Farmers in Uganda can now add a new climate-smart bean to their toolbox to respond to an increasingly hot climate and rife malnutrition.
Scientists have developed five new ‘biofortified’ varieties, enriched with iron and zinc through a natural process of selective breeding, which are able to withstand drought more effectively than conventional breeds currently on the market.
In a country where beans provide 40% of the proteins consumed by the poor and are grown by over 85% of the 18 million farmers, climate-proofing their main staple could be a life-saver for the rural population of Uganda.
Drought is currently ravaging East Africa, after an exceptionally intense and long El Niño which some observers are afraid will rapidly morph into La Niña.
This would be very bad news for the region, as La Niña is historically associated with severe drought.
In a scenario of such uncertainty, farmers who chose not to migrate can only try to adapt as fast as possible to avoid the worst impacts on their livelihoods.
The new beans could be a key factor in riding out the drought. Because their plants mature faster and need a lower amount of rain, they escape the worst impacts of dry spells.
They also respond better to increased temperatures, allowing farmers to keep their plantations at a lower level without moving to higher ground, where the weather is cooler.
“We realised that because of the importance of beans in Ugandan diet, any change in their nutritional properties would have a big impact on the consumer,” said Stanley Nkalubo, programme leader at the National Crops Resources Research Institute, who took care of the breeding process and the dissemination of the seedlings.
A survey revealed that in Uganda nearly 38% of children below the age of five are short for their age and 16% are underweight as a result of malnutrition.
And research today shows that a healthy diet is not just about the amount of calories eaten, but micro-nutrients such as minerals and vitamins absorbed are as much as if not more important.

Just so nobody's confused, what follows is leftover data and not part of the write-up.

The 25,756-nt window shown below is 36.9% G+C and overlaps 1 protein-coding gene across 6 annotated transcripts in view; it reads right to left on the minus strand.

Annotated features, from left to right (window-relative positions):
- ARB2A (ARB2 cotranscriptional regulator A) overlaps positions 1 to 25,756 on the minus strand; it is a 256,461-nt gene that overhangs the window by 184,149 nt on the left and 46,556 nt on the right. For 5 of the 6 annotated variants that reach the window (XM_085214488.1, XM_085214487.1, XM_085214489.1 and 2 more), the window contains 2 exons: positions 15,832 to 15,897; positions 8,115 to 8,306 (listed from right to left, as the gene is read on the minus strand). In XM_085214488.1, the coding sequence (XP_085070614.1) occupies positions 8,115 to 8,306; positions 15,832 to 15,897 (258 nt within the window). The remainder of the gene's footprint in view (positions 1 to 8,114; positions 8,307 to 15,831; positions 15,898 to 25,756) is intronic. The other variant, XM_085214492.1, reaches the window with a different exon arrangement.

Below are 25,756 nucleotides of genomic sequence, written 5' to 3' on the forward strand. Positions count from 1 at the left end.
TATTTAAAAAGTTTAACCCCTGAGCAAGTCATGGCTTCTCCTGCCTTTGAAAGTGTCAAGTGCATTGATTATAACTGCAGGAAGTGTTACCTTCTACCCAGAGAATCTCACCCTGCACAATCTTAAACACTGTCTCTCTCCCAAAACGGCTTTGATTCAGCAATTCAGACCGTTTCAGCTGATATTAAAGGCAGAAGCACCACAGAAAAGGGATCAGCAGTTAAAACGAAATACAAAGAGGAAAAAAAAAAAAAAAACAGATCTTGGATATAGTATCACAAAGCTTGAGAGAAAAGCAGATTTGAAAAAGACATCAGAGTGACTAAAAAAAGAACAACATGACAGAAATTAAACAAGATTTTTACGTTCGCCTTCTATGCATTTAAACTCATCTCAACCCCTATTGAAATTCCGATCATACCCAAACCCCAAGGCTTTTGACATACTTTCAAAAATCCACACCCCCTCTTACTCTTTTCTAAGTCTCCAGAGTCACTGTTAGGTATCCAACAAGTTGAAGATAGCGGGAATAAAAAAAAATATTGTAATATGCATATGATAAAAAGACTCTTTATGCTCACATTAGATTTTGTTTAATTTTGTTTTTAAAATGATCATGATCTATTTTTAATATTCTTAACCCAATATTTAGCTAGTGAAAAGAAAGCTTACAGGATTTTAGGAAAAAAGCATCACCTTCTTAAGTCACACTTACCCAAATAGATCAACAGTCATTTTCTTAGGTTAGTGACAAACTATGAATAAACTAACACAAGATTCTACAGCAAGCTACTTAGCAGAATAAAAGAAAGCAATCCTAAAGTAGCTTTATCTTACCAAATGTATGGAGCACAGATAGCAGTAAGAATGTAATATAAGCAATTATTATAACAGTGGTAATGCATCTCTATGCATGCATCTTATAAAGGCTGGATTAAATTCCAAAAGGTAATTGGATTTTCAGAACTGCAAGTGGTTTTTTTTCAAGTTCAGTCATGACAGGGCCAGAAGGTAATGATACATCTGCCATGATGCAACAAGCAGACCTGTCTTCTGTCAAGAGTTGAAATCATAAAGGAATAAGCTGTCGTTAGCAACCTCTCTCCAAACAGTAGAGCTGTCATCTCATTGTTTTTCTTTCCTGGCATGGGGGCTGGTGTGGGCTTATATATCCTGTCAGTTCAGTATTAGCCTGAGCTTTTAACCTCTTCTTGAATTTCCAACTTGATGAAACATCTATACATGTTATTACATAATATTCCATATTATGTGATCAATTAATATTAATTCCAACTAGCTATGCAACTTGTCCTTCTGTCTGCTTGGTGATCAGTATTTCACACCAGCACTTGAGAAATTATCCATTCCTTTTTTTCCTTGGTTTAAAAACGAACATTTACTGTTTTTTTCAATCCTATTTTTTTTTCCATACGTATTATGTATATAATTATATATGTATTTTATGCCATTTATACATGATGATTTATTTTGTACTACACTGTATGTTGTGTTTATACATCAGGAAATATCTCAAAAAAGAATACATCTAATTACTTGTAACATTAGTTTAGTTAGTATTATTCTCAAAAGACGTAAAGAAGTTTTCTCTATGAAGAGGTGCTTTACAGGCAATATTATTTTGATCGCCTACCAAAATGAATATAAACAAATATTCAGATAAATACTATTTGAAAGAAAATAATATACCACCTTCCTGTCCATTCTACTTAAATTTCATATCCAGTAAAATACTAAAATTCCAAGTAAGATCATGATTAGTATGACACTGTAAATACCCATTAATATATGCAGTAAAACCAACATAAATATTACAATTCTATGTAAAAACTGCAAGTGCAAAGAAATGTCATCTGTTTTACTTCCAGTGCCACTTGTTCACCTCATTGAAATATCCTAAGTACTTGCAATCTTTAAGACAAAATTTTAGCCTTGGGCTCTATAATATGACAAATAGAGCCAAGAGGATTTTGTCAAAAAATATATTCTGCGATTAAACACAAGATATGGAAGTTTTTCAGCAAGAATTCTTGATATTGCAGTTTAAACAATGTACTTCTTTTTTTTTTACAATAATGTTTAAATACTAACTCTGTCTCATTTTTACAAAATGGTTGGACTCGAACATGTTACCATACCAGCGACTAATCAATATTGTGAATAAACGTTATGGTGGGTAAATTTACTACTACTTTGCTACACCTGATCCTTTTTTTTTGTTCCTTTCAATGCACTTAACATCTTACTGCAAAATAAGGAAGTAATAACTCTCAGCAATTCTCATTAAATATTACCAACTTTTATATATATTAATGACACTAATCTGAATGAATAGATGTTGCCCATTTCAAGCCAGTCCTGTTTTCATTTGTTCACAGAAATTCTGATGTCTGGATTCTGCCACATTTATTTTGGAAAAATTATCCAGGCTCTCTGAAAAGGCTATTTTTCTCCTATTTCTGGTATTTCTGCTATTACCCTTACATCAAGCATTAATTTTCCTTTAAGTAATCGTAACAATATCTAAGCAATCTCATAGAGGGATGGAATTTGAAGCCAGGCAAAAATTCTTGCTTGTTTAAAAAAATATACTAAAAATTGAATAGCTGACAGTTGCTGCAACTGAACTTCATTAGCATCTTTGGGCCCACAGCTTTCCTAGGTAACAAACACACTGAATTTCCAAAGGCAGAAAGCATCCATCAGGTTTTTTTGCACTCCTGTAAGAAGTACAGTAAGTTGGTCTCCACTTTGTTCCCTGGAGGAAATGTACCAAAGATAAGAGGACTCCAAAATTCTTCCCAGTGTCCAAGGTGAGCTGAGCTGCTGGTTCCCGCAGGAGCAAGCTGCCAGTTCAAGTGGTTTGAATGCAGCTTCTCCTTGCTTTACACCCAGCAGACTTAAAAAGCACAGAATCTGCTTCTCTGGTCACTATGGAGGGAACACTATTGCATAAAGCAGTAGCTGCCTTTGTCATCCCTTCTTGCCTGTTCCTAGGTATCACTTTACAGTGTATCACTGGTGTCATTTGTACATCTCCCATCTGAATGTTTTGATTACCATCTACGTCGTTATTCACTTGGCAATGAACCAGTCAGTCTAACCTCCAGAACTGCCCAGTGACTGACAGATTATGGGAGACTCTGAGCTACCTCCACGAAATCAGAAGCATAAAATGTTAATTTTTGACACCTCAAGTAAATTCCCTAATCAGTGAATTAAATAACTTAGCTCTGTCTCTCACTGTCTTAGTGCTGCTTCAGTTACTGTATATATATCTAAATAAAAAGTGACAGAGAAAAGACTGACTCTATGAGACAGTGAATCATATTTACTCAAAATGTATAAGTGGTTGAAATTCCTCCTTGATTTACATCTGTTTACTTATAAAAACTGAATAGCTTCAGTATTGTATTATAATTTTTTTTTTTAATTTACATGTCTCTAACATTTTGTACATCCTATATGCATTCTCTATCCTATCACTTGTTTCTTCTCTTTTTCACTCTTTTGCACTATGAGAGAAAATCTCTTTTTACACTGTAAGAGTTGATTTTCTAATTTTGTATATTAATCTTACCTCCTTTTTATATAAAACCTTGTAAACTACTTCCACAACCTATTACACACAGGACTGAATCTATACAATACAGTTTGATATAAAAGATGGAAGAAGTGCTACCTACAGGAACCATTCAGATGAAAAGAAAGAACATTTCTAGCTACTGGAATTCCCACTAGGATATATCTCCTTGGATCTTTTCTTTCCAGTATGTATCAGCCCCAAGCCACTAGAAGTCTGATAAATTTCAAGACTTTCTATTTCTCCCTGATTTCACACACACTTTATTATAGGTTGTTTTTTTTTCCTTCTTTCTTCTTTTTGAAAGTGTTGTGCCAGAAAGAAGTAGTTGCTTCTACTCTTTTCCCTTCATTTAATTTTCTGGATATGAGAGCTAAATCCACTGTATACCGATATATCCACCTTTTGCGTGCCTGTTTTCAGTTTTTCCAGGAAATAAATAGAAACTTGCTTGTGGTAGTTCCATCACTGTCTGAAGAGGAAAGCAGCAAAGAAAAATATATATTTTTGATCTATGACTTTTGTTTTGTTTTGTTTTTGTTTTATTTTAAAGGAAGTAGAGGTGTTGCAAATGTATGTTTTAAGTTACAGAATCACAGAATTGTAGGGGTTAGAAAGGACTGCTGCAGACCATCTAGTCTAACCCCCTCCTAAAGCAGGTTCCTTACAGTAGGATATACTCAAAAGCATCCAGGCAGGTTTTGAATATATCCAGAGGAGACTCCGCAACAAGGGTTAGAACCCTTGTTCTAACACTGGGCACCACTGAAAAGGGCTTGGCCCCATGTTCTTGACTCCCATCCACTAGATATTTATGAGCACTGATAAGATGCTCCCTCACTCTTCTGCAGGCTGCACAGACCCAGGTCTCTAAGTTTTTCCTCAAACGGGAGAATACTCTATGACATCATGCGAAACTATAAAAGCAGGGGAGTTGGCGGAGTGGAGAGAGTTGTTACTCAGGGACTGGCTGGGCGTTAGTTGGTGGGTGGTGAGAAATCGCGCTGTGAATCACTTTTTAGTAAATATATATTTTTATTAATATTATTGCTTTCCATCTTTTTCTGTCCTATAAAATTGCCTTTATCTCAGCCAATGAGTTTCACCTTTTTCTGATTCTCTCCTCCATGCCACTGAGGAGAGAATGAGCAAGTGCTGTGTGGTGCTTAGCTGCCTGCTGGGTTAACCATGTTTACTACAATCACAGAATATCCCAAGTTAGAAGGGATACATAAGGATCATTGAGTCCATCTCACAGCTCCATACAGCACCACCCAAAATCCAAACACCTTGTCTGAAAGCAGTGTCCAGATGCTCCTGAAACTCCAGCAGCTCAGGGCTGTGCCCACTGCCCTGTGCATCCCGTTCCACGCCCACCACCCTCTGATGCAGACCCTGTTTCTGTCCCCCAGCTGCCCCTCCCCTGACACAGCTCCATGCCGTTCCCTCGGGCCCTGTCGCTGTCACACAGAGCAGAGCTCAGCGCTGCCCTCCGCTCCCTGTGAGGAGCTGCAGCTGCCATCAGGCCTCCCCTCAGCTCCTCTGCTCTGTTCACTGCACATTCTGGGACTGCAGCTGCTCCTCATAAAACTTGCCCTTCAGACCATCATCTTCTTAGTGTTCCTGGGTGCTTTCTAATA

The new climate smart beans are hitting the market at the same price of their conventional counterparts, but other than being healthier they also have economic benefits.
“Because the farmers won’t have to buy supplements, but just grow their new beans, the improved breeds are also a good investment” said Nkalubo.
What also makes for good return on investment is the capacity of the plants to guarantee yields even in case of drought, improving households’ resilience in the face of extremes.
The beans were developed in cooperation with the farmers who assessed the new varieties for preferred color, taste, cooking time and tolerance to factors such as pests or impoverished soil. Of the 13 breeds developed, only the best five made it to the field.
‘Micronutrient malnutrition, the so-called “hidden hunger”, affects more than half of the world’s population, especially women and preschool children in developing countries,’ said Clare Mukankusi, a breeder with the Pan-African Bean Research Alliance, which was also involved in the project.
With climate change claiming more and more fertile land, hidden hunger could spiral out of control in East Africa and beyond.
The Ugandan experiment is only the first step towards building food security and resilience all over East Africa.
Mukankusi explained that other countries have received the materials, including Kenya, Tanzania, Madagascar, DRC and Ethiopia, where last year’s El Niño has left a trail of famine and destruction.
But because each country has its own unique ecosystem, the seedlings that are field tested need to follow a particular pipeline before being released, depending on their performance and farmers’ preference.
Other than Uganda, Burundi has also already released three of the new breeds, and over the coming months farmers will judge if the new climate-smart beans live up to their promises, and estimate the direct effect they can have on malnutrition.
Lou Del Bello’s series of reports on Africa and climate change is funded by CDKN.